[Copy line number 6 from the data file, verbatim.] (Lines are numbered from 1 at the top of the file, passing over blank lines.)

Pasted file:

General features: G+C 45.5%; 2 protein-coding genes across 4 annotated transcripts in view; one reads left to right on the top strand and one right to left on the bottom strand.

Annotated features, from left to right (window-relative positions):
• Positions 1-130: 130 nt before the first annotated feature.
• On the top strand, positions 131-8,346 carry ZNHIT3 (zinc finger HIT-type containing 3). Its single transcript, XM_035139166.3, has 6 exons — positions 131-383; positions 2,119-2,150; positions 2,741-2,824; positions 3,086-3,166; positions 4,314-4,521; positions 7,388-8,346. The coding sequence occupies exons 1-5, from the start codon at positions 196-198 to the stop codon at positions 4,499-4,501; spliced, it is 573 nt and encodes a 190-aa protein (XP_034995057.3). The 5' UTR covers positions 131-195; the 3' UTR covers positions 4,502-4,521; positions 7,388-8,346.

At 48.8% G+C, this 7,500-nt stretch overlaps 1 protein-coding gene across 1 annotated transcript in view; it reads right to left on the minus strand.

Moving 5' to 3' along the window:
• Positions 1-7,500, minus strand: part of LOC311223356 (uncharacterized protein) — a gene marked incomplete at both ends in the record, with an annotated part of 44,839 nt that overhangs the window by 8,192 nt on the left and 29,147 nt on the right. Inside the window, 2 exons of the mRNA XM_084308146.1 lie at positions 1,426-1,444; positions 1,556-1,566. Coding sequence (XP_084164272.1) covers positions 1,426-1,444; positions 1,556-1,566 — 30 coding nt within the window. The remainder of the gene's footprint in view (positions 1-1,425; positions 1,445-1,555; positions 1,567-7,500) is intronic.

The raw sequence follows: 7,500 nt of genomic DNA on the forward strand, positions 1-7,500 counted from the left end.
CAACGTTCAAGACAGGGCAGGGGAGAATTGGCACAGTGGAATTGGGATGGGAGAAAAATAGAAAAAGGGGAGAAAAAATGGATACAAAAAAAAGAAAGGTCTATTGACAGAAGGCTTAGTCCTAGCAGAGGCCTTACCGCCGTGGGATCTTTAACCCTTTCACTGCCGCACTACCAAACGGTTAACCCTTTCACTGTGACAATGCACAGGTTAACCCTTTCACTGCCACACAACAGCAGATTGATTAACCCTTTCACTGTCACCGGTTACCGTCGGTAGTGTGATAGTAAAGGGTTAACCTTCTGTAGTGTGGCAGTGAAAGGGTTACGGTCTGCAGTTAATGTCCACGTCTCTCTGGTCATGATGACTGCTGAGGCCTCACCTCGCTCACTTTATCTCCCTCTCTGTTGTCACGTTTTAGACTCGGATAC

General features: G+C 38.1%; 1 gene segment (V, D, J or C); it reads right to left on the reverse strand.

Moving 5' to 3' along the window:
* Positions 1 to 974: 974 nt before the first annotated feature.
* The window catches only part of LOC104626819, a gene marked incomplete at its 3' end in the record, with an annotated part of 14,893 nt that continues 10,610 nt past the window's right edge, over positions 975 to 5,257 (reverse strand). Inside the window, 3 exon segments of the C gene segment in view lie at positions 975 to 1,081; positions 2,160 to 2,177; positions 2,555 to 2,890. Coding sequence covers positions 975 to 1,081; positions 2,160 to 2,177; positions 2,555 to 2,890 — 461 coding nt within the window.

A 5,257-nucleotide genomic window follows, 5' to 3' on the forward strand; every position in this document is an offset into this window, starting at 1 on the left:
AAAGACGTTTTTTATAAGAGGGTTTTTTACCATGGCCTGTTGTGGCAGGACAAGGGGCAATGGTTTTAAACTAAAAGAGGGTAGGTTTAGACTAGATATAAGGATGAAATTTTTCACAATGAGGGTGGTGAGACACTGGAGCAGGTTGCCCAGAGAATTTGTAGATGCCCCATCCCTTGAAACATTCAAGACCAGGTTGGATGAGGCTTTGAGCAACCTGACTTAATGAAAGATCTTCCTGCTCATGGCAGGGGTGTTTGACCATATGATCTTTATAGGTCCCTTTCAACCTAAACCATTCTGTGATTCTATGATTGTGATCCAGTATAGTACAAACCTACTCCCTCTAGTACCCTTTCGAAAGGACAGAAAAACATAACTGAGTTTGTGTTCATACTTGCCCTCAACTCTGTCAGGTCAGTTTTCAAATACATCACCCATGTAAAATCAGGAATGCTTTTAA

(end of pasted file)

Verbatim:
Moving 5' to 3' along the window: